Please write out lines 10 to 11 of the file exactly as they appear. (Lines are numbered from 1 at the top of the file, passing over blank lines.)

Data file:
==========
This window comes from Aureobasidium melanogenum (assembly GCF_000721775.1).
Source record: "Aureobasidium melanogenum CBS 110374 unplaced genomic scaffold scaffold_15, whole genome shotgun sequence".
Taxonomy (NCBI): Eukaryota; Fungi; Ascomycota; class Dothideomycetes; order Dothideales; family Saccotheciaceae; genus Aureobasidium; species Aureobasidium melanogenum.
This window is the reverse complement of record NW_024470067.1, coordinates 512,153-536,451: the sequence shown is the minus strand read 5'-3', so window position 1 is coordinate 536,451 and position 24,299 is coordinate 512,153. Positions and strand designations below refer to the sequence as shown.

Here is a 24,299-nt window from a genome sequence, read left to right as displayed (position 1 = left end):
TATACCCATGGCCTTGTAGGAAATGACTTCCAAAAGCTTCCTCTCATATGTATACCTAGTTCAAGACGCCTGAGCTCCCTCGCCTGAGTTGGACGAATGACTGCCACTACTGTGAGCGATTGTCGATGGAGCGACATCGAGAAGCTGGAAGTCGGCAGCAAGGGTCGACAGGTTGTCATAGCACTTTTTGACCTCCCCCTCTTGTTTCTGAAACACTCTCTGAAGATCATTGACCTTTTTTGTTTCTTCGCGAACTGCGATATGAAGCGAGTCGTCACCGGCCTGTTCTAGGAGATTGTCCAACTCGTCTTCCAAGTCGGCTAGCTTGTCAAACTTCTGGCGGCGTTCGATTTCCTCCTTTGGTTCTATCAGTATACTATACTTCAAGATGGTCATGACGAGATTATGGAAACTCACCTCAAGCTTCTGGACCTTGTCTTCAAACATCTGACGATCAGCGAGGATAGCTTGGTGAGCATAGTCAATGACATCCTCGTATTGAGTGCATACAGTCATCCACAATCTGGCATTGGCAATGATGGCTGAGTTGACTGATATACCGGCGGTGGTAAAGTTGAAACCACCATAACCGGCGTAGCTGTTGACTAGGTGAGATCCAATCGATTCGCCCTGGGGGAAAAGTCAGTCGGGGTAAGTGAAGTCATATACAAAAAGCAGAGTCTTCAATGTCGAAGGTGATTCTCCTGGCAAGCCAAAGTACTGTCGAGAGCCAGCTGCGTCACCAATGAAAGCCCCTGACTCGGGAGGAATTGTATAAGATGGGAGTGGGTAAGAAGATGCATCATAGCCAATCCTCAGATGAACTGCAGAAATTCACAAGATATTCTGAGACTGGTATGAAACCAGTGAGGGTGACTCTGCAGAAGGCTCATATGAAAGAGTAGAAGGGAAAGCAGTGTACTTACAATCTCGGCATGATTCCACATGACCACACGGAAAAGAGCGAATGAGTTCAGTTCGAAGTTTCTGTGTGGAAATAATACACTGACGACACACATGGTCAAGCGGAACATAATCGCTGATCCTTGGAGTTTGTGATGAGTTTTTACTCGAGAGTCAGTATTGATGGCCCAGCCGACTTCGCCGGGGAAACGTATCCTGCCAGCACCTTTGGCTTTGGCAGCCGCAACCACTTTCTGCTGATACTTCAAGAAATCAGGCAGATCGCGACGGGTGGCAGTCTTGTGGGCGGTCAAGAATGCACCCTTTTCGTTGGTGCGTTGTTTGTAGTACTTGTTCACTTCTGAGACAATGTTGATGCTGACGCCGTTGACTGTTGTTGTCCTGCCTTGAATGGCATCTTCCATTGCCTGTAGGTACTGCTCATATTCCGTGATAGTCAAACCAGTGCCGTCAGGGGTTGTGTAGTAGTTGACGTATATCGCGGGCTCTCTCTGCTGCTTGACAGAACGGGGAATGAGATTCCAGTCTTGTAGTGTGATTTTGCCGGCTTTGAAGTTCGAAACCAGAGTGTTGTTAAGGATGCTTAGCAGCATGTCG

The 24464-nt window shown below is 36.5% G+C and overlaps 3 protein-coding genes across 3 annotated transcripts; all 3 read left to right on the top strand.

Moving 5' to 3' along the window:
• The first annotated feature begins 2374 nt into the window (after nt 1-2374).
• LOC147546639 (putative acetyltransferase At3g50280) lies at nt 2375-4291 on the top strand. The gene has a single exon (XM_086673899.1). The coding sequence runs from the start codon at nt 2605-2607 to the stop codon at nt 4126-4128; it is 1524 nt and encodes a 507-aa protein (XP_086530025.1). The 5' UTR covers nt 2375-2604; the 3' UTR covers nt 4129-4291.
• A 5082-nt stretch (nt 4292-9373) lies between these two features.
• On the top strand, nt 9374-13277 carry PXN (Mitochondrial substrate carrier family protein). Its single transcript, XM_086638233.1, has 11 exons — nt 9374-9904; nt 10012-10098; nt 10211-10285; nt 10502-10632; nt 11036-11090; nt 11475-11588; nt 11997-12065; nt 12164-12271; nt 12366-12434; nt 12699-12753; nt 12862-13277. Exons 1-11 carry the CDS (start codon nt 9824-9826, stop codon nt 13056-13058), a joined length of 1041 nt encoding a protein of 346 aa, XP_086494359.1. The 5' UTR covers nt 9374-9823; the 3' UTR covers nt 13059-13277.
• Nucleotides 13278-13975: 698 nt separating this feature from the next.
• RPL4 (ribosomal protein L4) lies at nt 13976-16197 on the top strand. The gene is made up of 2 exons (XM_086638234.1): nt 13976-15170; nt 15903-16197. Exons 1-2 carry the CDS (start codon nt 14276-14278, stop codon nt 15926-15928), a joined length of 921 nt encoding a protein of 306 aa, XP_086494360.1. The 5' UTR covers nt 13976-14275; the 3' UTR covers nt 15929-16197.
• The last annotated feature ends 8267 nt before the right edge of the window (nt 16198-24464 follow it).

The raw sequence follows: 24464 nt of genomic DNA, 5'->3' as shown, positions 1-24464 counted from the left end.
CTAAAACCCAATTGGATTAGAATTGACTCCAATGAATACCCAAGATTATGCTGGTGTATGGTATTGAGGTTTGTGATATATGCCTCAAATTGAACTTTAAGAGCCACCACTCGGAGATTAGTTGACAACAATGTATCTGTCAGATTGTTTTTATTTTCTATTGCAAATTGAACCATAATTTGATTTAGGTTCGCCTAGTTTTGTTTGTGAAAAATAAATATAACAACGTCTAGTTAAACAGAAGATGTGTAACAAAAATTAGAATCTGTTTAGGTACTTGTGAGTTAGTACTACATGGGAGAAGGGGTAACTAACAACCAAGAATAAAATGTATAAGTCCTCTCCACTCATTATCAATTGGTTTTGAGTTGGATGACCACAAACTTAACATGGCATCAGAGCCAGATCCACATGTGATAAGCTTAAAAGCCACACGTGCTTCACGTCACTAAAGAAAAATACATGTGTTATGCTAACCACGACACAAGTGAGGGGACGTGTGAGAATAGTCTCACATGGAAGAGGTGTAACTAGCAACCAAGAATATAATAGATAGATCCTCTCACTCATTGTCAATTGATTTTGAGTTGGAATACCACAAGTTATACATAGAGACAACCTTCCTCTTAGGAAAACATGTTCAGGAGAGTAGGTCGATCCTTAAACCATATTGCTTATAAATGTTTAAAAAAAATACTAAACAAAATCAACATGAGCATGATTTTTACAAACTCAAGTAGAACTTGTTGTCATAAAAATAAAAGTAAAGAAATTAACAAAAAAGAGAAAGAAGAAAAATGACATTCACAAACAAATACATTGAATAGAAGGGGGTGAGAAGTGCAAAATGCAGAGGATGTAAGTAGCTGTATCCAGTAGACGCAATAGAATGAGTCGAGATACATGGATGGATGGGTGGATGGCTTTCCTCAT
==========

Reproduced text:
• LOC147546639 (putative acetyltransferase At3g50280) lies at nt 2375-4291 on the top strand. The gene has a single exon (XM_086673899.1). The coding sequence runs from the start codon at nt 2605-2607 to the stop codon at nt 4126-4128; it is 1524 nt and encodes a 507-aa protein (XP_086530025.1). The 5' UTR covers nt 2375-2604; the 3' UTR covers nt 4129-4291.
• A 5082-nt stretch (nt 4292-9373) lies between these two features.